i want my apps and storage on my machine, not on the internet. believe it or not there are still places on this planet that don't have internet access and sometimes i like to not turn on wifi to save battery life.

it itself is not bad, just not local.


1) Ubuntu is supposed to be useful offline
2) You have to have a Google account to use Google Docs
3) No, just no.

Google Docs can be used offline.

Mateo
August 29th, 2009, 12:00 AM
Which is why I uninstalled openoffice. Documents produced with a word processor look awful.

A legitimate criticism, but only for the self-publishers. It's a non-issue for the normal user.

-grubby
August 29th, 2009, 12:30 AM
Google Docs can be used offline.

How?

dragos240
August 29th, 2009, 12:41 AM
I wonder if system76 Desktops & Laptops use openbios?

I was also wondering that?

Mateo
August 29th, 2009, 12:41 AM
How?

There is a browser plugin called "Google Gears" which allows offline access for Calendar, Mail, and Docs. It syncs the docs to your computer, and when/if you go offline, you can edit your docs as normal. When you have a connection again, the changes are synced to Google.

HappinessNow
August 29th, 2009, 12:42 AM
There is a browser plugin called "Google Gears" which allows offline access for Calendar, Mail, and Docs. It syncs the docs to your computer, and when/if you go offline, you can edit your docs as normal. When you have a connection again, the changes are synced to Google.
Google Gears Rock! :P

aysiu
August 29th, 2009, 12:44 AM
I think it is pretty good. I use it to backup some of my documents, or to edit documents when I'm away from my home PC but have access to a PC where I'm going.

Call me paranoid, but I do have concerns about security for this and all cloud computing.

Whether it is good enough to use as a default processor depends on your needs. It's fine for letters and other documents. I wouldn't try to write a book on it though.
If you want online backups but are worried about security or privacy, take a look at SpiderOak.

-grubby
August 29th, 2009, 12:47 AM
There is a browser plugin called "Google Gears" which allows offline access for Calendar, Mail, and Docs. It syncs the docs to your computer, and when/if you go offline, you can edit your docs as normal. When you have a connection again, the changes are synced to Google.

This still requires internet connectivity, even if only some of the time.

Mateo
August 29th, 2009, 12:58 AM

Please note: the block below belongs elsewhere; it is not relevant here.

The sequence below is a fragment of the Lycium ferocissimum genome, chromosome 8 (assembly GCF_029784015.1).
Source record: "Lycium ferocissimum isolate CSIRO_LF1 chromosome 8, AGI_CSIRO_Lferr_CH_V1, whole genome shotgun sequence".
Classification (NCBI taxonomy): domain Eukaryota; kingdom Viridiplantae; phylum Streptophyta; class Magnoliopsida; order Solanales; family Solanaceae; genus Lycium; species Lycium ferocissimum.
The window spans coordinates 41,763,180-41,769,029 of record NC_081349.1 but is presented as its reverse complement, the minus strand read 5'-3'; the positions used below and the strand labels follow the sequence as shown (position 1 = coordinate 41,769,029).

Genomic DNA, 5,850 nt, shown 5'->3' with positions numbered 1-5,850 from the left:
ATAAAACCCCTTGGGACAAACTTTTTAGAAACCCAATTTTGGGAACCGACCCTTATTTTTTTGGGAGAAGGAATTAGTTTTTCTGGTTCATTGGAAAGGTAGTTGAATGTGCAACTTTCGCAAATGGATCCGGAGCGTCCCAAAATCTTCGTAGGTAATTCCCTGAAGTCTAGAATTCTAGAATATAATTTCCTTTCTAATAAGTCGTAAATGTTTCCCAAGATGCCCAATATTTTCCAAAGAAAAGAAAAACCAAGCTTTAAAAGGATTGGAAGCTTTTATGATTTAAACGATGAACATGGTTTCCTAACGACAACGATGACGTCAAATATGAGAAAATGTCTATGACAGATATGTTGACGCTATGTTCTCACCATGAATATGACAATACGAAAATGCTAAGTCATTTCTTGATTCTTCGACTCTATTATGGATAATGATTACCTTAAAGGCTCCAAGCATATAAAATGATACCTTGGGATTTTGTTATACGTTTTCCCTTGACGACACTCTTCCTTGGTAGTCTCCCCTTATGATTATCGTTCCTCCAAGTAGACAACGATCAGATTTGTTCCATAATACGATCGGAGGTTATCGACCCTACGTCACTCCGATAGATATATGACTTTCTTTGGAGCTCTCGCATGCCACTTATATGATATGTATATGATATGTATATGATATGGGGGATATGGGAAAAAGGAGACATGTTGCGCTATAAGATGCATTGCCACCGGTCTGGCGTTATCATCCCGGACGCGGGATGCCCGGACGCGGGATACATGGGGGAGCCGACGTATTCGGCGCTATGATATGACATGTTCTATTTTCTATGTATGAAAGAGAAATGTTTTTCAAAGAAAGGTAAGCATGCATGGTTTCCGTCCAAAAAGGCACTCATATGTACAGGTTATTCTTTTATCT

Google Gears Rock! :P

im a big fan too.

koleoptero
August 29th, 2009, 01:01 AM
Google docs don't have even half the features that I need so no. Plus I might not be able to be online at the time I need to edit a file. So no.


Google Docs can be used offline.

You can't create new documents offline, only edit the existing ones. At least the last time I checked.

HappinessNow
August 29th, 2009, 08:18 AM
You can't create new documents offline, only edit the existing ones. At least the last time I checked.
Check again. :P

Dragonbite
August 29th, 2009, 07:12 PM
I would say "no" but only because it requires an internet connection to access it. Too many times I'm off where I don't have access and there isn't anything I can do.

Now, if there was an application (Google Gears?) that would allow me to seamlessly open the file and work on it regardless of whether I was online or not (cashe it in the background and save it, when connecting online automatically synch the local and server versions?).

Ok, so I need to look more at Google Gears.

It is handy, though, having access online because I can work on some things while I am at work (during lunch) without installing anything on my computer, and then access the same thing at home or a club computer when I need it again.

It all comes down to connection again.

Biochem
August 29th, 2009, 07:59 PM
Last time I check google docs still had a flimsy maxymum file size. Therefore, in my case it is not an option.

MoonRocketZero
August 29th, 2009, 10:23 PM
I've been using Docs for a while now so it's a yes for me.

Does everything I need it to do on a daily basis, being able to store and access the docs on line (and copies on my systems with gears), and share the docs, works great for me.

It really does depend on what you need to do, for many I doubt docs would have all the features they need...but in my case alls good with docs.

HappinessNow
August 29th, 2009, 10:43 PM
Remember all Google Docs convert as/and can be saved as PDF files, also.

NCLI
August 29th, 2009, 10:53 PM
Google Docs + Google Gears = Win. The Gmail integration is also great.

Dragonbite
August 30th, 2009, 04:44 PM
Do I get google gears from the Google website or do I get it from the repository? I looked in Firefox add-ons but it said nothing compatible was available.

UPDATE: I installed from the Google Gears website, but still would like to know if it is in the repository which may be better for updtes.

Paqman